The strap member may include handle means to facilitate maneuvering the strap assembly around the split portions of tissue. The handle means may include a looped section of a first end portion of the strap member. A surgical needle may be attached to a second end portion of the strap member to facilitate maneuvering through body tissue.
A method is also disclosed for repairing split portions of body tissue. The method comprises the steps of providing a strap assembly including a flexible strap member and a buckle member. The buckle member includes a base member having an opening extending therethrough for reception of the strap member and a clip member pivotally positioned in the base member for engaging the strap member received within the opening. The method further comprises the steps of looping the strap member around the split tissue portions to be joined, inserting a first end of the strap member through the opening in the buckle member, tightening the looped strap member about the split tissue portions to bring them into adjacent engaged relation and securing the strap member with the buckle member.
Preferred embodiments of the invention are described hereinbelow with reference to the drawings wherein:
FIG. 1 is a side view in cross-section of the strap assembly constructed according to the present invention, illustrating the buckle member with attached strap member;
FIG. 2 is a top plan view of the clip member of the buckle member of FIG. 1;
FIG. 3 is a top plan view of the base member of the buckle member of FIG. 1;
FIG. 4 is a top plan view of the buckle member of FIG. 1, illustrating the clip member mounted to the base member;
FIG. 5 is a perspective view of the strap assembly of FIG. 1 in a closed looped configuration around sternum portions;
FIG. 6 is an enlarged cross-sectional view taken along lines 6--6 of FIG. 5 illustrating the strap assembly of FIG. 1 in the open position;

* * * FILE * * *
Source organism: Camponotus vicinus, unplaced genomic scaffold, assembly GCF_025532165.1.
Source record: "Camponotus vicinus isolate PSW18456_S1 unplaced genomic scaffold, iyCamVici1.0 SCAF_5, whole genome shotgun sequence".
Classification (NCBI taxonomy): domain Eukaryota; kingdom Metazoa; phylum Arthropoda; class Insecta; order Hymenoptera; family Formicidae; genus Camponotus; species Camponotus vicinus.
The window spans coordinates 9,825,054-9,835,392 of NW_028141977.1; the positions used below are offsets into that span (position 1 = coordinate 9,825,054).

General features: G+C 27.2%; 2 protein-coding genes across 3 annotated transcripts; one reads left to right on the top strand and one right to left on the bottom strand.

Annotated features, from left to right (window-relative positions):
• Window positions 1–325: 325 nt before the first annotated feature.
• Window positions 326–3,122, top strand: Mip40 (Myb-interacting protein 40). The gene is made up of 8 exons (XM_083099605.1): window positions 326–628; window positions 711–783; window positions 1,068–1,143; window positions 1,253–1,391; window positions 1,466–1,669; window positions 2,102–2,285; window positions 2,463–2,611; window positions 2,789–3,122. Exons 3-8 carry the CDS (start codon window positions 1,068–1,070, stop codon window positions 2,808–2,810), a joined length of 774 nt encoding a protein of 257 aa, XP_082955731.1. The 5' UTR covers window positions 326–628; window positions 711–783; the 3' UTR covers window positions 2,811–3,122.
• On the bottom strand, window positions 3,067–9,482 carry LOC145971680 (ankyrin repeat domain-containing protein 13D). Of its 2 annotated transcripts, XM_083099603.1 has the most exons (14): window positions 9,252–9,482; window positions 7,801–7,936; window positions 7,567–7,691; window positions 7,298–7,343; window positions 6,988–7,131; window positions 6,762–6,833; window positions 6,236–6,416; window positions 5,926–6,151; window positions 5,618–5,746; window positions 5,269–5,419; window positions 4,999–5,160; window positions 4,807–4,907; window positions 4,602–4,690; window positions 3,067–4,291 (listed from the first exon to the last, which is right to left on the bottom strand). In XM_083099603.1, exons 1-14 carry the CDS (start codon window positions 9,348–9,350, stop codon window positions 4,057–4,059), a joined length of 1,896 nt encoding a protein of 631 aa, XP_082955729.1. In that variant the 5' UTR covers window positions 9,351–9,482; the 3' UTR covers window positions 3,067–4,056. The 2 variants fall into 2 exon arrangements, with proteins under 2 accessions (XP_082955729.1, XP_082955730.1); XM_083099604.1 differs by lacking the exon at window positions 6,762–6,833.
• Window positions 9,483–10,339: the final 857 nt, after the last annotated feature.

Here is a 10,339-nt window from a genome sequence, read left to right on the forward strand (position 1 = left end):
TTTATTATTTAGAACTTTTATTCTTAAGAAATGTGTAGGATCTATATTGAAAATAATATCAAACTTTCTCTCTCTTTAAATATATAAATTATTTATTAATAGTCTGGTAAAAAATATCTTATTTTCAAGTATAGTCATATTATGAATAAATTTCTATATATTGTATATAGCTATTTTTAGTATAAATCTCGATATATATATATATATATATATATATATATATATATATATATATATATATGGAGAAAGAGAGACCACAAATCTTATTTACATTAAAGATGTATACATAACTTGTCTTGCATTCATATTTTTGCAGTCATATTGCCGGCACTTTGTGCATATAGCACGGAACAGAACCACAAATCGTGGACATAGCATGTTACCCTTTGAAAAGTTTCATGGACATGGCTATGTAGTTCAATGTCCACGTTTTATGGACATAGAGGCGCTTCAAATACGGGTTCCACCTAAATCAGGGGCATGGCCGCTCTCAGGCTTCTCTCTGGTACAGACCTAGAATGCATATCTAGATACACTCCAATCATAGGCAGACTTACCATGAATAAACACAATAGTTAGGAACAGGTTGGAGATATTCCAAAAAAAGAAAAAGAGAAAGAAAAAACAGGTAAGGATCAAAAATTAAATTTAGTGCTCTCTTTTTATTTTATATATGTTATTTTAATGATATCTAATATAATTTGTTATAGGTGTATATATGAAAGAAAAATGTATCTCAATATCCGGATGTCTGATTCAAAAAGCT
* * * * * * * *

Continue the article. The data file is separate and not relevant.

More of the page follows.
FIG. 7 is an enlarged frontal view taken along the lines 7--7 of FIG. 5 illustrating the strap assembly in the closed position;
FIG. 8 is an enlarged cross-sectional view taken along lines 8--8 of FIG. 7 illustrating the strap assembly in the secured position;
FIG. 9 is a side view in cross-section of an alternative embodiment of the buckle member of the present invention; and
FIG. 10 is a side view of a portion of the embodiment of FIG. 9, modified to show a slanted ramp.
Referring initially to FIG. 1, there is illustrated the strap assembly 10 constructed according to the present invention. Strap assembly 10 has particular application in securing split portions of a sternum together after a sternotomy and includes elongated strap 12 and buckle member 14 secured to a first end portion of the strap. Strap 12 may be formed of anymaterial suitable for use in stabilizing fractured bones or securing tissueportions together. Examples of such materials include those fabricated fromsynthetic fibers such as polyesters, polyethylene, polytetrafluoroethylene and polyamides. In a preferred embodiment, strap 12 is formed from a bioabsorbable material such as catgut or synthetic materials including polymers and copolymers of glycolides, lactides, carbonates and lactones.
U.S. patent application Ser. No. 07/829,423, the contents of which are incorporated herein, discloses a strap or sternum closure ribbon which maybe readily adapted for use with the assembly of the present invention. Thatstrap is a braided product having a plurality of elongated filamentary reinforcing members of ultra high molecular weight polyethylene fibers. The fibers may be plasma treated to reduce slip characteristics of the yarn. The fibers exhibit strengths from about 375 kpsi (thousands of pounds per square inch) to 560 kpsi and a tensile module of from about 15 msi (millions of pounds per square inch) to about 30 msi. It is to be appreciated that strap 42 is readily pliable for forming the sternum encircling loop course.
Buckle member 14 includes base member 16 having opening 18 extending through the base member for reception of a portion of a strap and clip member 20 pivotally mounted to base member 16 at position A. Clip member 20 is adapted to pivot between an open position to allow for the passage of the strap within opening 18 and a closed position (shown in phantom) tosecure the strap within the buckle. Base member 16 also includes longitudinal grooves 22,24 disposed on the lower surface of base member 16. Grooves 22,24 are configured to accommodate portions of the strap beneath base member 16 when the strap is secured around the split portionsof the sternum. This enables the buckle member 14 to rest flatly on the surface of the sternum when in the secured position.